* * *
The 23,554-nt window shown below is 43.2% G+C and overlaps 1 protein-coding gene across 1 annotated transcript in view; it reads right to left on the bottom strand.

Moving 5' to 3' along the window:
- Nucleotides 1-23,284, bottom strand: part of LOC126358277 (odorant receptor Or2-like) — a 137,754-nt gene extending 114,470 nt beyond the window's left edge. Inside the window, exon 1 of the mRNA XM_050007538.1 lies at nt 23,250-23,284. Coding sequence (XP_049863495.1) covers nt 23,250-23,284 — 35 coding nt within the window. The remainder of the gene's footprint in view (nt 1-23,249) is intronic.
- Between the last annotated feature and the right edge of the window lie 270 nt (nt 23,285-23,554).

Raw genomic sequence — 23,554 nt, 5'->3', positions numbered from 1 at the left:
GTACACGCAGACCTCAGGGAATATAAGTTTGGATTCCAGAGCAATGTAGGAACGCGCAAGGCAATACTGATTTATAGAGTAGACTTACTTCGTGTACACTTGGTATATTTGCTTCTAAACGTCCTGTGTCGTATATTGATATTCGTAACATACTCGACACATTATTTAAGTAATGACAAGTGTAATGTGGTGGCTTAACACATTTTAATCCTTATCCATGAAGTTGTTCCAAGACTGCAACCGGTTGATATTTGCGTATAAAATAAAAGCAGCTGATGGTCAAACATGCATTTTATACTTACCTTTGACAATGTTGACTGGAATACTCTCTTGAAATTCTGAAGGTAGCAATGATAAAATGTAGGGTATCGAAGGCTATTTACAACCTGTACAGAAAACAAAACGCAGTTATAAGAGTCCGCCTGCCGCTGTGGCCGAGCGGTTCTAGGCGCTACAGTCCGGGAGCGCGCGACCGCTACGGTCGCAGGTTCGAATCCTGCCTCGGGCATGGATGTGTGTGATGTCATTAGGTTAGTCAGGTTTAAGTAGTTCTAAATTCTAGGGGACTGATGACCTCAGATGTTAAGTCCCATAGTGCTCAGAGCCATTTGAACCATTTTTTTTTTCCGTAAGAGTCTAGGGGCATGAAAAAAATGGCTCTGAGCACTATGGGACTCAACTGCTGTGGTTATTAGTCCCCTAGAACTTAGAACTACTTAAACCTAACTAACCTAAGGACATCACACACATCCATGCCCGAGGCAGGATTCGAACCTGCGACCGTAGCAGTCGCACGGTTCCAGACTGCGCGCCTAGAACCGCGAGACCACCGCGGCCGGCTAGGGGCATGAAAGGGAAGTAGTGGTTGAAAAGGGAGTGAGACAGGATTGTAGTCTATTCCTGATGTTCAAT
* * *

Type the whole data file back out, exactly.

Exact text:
The 23,554-nt window shown below is 43.2% G+C and overlaps 1 protein-coding gene across 1 annotated transcript in view; it reads right to left on the bottom strand.

Moving 5' to 3' along the window:
- Nucleotides 1-23,284, bottom strand: part of LOC126358277 (odorant receptor Or2-like) — a 137,754-nt gene extending 114,470 nt beyond the window's left edge. Inside the window, exon 1 of the mRNA XM_050007538.1 lies at nt 23,250-23,284. Coding sequence (XP_049863495.1) covers nt 23,250-23,284 — 35 coding nt within the window. The remainder of the gene's footprint in view (nt 1-23,249) is intronic.
- Between the last annotated feature and the right edge of the window lie 270 nt (nt 23,285-23,554).

Raw genomic sequence — 23,554 nt, 5'->3', positions numbered from 1 at the left:
GTACACGCAGACCTCAGGGAATATAAGTTTGGATTCCAGAGCAATGTAGGAACGCGCAAGGCAATACTGATTTATAGAGTAGACTTACTTCGTGTACACTTGGTATATTTGCTTCTAAACGTCCTGTGTCGTATATTGATATTCGTAACATACTCGACACATTATTTAAGTAATGACAAGTGTAATGTGGTGGCTTAACACATTTTAATCCTTATCCATGAAGTTGTTCCAAGACTGCAACCGGTTGATATTTGCGTATAAAATAAAAGCAGCTGATGGTCAAACATGCATTTTATACTTACCTTTGACAATGTTGACTGGAATACTCTCTTGAAATTCTGAAGGTAGCAATGATAAAATGTAGGGTATCGAAGGCTATTTACAACCTGTACAGAAAACAAAACGCAGTTATAAGAGTCCGCCTGCCGCTGTGGCCGAGCGGTTCTAGGCGCTACAGTCCGGGAGCGCGCGACCGCTACGGTCGCAGGTTCGAATCCTGCCTCGGGCATGGATGTGTGTGATGTCATTAGGTTAGTCAGGTTTAAGTAGTTCTAAATTCTAGGGGACTGATGACCTCAGATGTTAAGTCCCATAGTGCTCAGAGCCATTTGAACCATTTTTTTTTTCCGTAAGAGTCTAGGGGCATGAAAAAAATGGCTCTGAGCACTATGGGACTCAACTGCTGTGGTTATTAGTCCCCTAGAACTTAGAACTACTTAAACCTAACTAACCTAAGGACATCACACACATCCATGCCCGAGGCAGGATTCGAACCTGCGACCGTAGCAGTCGCACGGTTCCAGACTGCGCGCCTAGAACCGCGAGACCACCGCGGCCGGCTAGGGGCATGAAAGGGAAGTAGTGGTTGAAAAGGGAGTGAGACAGGATTGTAGTCTATTCCTGATGTTCAAT